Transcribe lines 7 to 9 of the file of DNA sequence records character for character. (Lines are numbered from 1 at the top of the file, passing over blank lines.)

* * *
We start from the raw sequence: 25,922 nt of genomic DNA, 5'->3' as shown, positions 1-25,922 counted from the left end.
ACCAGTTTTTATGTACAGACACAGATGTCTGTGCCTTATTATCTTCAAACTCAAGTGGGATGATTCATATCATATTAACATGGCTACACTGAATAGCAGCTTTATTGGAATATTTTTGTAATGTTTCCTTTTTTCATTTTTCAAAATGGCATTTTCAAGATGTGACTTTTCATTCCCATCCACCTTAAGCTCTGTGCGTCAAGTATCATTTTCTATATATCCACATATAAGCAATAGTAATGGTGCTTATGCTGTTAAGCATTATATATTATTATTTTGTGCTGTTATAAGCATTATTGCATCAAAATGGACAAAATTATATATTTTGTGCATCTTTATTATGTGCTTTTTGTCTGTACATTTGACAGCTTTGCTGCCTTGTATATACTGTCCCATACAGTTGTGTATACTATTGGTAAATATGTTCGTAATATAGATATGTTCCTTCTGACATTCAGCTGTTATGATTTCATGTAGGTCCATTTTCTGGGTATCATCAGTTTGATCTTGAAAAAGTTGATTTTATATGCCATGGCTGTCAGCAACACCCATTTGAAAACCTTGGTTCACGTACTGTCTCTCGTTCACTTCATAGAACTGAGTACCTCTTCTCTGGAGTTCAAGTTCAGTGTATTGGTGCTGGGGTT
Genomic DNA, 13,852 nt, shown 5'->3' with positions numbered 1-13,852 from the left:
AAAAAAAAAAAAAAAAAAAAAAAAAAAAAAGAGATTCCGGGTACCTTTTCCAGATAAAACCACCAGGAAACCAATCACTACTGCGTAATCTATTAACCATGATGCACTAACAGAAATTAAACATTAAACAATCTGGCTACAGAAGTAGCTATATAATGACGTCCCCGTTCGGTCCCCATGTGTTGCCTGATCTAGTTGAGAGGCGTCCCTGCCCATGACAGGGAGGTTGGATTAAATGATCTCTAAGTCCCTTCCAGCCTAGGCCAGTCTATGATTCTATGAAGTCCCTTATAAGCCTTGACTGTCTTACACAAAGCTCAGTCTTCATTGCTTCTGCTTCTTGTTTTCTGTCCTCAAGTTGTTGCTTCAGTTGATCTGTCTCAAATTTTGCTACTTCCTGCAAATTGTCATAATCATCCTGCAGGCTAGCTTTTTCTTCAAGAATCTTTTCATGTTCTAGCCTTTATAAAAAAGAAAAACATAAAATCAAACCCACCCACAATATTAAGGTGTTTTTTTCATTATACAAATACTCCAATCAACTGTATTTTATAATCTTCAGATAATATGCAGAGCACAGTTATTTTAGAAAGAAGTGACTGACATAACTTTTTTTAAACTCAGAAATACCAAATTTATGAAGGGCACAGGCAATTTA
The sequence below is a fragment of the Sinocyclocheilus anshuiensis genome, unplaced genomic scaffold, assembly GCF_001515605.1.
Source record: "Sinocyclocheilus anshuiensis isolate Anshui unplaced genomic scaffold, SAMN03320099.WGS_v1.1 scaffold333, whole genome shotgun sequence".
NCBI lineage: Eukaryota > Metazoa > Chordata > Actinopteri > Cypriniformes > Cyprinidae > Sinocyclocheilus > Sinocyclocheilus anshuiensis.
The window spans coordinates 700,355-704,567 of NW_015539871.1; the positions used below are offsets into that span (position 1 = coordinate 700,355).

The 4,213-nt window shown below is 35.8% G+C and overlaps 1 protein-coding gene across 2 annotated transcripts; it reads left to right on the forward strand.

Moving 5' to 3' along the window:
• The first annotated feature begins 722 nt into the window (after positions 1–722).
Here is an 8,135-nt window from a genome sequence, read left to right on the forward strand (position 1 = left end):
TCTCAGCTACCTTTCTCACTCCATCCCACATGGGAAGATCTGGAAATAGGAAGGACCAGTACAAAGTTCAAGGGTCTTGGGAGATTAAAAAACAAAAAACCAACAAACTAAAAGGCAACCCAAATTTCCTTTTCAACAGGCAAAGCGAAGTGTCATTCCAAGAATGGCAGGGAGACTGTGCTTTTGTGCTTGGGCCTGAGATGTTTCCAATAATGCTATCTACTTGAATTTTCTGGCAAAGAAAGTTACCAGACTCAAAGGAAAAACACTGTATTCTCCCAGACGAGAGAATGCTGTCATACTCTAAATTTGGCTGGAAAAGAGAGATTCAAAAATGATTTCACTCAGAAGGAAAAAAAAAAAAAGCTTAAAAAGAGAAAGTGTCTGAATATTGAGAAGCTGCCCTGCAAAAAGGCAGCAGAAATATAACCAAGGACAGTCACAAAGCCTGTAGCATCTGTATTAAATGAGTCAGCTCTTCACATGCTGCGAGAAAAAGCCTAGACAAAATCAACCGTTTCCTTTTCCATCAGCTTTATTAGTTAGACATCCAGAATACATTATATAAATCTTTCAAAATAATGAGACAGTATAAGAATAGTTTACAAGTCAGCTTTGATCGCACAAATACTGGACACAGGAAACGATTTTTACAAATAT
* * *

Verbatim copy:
NCBI lineage: Eukaryota > Metazoa > Chordata > Actinopteri > Cypriniformes > Cyprinidae > Sinocyclocheilus > Sinocyclocheilus anshuiensis.
The window spans coordinates 700,355-704,567 of NW_015539871.1; the positions used below are offsets into that span (position 1 = coordinate 700,355).

The 4,213-nt window shown below is 35.8% G+C and overlaps 1 protein-coding gene across 2 annotated transcripts; it reads left to right on the forward strand.